Active during the twentieth century, Langston Hughes was an African American writer most famous for his poetry. He was also a playwright, novelist and columnist; and his monumental work had an immense impact not only on American literature but also on twentieth century literature as a whole. Hughes is also renowned as the leading figure of the African American cultural, social and artistic movement Harlem Renaissance. Here are 10 interesting facts about the family, life, personality and death; as well as career, major works, contribution and accomplishments, of Langston Hughes.
#1 His paternal great-grandfathers were white slave owners of Kentucky
James Mercer Langston Hughes was born on 1st February 1902 in Joplin in the U.S. state of Missouri. His ancestry was mixed with both his paternal great-grandmothers being African-American while both his paternal great-grandfathers being white slave owners of Kentucky. Langston was the second child, and the only one to survive till adulthood, of James Nathaniel Hughes and his wife Caroline Mercer Langston. Their first child was either stillborn or died shortly after birth. Caroline was a schoolteacher while James worked as a stenographer in a mining company in Joplin. The couple had an unhappy marriage; they separated soon after the birth of Langston and divorced later.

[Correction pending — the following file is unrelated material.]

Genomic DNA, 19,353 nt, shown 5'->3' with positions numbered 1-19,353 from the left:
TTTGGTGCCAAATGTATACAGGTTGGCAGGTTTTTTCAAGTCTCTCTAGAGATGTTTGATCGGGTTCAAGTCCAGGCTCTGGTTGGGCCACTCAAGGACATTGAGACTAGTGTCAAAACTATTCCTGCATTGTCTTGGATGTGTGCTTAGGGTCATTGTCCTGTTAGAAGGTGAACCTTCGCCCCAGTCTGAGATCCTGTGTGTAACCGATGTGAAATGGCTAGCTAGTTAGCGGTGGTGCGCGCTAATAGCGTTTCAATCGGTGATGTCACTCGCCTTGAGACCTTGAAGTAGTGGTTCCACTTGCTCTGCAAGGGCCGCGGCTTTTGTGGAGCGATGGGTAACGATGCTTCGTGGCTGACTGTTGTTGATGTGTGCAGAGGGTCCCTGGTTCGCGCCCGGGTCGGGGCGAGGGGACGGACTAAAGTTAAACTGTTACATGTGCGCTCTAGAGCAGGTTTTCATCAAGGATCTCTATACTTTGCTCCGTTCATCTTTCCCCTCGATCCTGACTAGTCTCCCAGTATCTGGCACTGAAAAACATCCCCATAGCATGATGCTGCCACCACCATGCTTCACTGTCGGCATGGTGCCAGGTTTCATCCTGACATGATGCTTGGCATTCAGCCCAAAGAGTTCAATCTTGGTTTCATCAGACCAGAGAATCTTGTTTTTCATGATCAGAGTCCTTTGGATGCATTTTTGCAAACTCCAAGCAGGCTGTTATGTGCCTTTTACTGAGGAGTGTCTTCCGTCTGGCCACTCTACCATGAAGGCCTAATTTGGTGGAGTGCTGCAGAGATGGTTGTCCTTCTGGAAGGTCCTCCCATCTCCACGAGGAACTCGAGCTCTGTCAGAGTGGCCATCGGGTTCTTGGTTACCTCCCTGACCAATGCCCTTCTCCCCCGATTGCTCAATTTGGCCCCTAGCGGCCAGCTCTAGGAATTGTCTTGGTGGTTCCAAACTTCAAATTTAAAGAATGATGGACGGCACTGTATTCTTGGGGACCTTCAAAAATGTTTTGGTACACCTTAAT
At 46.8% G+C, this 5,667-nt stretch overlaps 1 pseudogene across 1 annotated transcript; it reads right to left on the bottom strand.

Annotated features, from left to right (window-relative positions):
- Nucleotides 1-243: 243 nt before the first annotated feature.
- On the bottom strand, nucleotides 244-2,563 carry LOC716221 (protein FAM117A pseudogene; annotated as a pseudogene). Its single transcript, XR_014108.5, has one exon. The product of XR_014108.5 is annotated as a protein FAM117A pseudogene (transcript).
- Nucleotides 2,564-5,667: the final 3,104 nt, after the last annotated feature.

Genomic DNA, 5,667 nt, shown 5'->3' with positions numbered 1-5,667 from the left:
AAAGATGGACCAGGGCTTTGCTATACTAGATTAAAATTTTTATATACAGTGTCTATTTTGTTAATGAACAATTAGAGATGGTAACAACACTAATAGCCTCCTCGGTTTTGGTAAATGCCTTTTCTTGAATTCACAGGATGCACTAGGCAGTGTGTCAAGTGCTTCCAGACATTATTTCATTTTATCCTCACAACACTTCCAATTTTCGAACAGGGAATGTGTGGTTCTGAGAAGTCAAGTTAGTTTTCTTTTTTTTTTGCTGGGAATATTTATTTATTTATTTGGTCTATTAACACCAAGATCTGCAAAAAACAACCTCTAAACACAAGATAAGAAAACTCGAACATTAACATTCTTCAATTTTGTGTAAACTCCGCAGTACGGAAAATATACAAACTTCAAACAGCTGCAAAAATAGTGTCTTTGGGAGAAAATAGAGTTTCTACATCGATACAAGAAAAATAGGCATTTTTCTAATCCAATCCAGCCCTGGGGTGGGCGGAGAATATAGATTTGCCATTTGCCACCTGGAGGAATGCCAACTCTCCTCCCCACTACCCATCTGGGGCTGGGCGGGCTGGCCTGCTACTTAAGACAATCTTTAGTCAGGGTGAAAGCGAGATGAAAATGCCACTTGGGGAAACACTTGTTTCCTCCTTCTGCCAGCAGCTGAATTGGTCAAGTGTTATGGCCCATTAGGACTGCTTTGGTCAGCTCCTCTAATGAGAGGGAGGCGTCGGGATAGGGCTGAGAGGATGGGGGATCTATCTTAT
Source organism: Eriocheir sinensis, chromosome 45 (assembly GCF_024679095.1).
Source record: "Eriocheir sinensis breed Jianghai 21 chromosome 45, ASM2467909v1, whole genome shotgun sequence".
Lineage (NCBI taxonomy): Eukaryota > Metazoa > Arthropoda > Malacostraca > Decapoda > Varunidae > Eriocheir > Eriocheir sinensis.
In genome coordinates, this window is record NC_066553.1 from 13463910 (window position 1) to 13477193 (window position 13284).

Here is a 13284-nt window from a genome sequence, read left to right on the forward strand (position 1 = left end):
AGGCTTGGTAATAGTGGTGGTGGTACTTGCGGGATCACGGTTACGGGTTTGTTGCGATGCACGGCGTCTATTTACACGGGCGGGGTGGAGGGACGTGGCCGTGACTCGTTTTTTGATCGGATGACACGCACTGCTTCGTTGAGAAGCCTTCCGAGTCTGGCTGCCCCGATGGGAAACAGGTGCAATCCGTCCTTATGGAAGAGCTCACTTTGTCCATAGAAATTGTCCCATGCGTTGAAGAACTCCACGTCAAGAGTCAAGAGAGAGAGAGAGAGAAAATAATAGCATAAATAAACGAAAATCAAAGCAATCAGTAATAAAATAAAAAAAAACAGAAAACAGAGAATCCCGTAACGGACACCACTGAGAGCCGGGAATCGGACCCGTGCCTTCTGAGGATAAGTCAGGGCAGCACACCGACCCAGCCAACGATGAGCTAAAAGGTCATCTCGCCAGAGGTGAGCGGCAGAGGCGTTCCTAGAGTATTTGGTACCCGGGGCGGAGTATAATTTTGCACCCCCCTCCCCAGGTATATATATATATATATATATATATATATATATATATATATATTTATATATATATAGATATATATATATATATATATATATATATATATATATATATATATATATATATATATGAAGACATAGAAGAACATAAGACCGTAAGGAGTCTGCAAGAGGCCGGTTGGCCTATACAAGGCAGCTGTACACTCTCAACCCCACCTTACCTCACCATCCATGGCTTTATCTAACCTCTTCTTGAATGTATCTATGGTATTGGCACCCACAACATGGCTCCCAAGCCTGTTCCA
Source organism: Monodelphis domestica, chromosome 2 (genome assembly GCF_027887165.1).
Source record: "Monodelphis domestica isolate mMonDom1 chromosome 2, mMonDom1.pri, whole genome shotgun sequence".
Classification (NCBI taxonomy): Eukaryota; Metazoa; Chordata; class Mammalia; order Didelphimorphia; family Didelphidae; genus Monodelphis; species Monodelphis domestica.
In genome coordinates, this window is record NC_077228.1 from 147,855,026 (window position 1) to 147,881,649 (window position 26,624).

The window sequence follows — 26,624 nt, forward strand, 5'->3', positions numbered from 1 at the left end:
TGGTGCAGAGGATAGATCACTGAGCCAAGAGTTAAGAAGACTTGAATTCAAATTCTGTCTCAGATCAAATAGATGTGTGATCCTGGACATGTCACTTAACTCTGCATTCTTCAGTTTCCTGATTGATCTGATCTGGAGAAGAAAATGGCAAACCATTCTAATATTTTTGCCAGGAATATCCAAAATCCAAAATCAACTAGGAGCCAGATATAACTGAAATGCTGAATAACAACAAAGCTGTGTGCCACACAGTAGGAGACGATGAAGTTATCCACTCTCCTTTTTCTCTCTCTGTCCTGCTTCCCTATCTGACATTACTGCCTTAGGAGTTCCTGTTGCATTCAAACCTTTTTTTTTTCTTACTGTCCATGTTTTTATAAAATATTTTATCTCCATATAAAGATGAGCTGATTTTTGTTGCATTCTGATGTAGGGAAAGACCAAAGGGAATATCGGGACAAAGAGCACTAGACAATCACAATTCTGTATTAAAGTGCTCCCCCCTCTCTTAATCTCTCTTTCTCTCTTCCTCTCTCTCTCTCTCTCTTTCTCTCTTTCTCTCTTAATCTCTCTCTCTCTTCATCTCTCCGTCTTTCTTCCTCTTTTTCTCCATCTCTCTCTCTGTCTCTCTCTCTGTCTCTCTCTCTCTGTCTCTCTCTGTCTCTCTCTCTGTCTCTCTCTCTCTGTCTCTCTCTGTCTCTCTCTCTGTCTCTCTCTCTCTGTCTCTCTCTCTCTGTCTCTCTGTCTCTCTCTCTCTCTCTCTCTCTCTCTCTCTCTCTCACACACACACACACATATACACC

#2 His maternal grandfather Charles Henry Langston was a prominent abolitionist
Frustrated with discrimination in America, Langston’s father, James, moved to Cuba and then to Mexico before Langston was nine months old. Separated from her husband, Langston’s mother Caroline had to travel often to various places in search of work. Langston was primarily raised by his maternal grandmother Mary Patterson. Langston described his grandmother as a proud, elderly woman who told him stories about the greatness of his ancestors. Mary’s first husband, Lewis Sheridan Leary, participated and died in abolitionist John Brown’s 1859 raid on Harper’s Ferry to initiate an armed slave revolt. Her second husband, Charles Henry Langston, Hughes’s grandfather, was a prominent 19th century abolitionist who was among the founders and leaders of Ohio Anti-Slavery Society.
#3 Langston faced racial discrimination in his early schools
Langston started attending school in 1908. He faced racial discrimination. In the Harrison Street School near their home in Topeka, Langston’s teacher once confiscated licorice from his classmate and warned him from eating black candies saying, “They will make you black like Langston. You don’t want to be black? Do you?” In his next school, Pickney School in Lawrence, his teacher in seventh grade forced all black students to sit together in a separate row, which Langston labelled as Jim Crow Row. In March 1915, Langston’s grandmother Mary died. Langston later described his childhood years as lonesome which he believes was the reason behind him being enveloped in the “wonderful world in books”.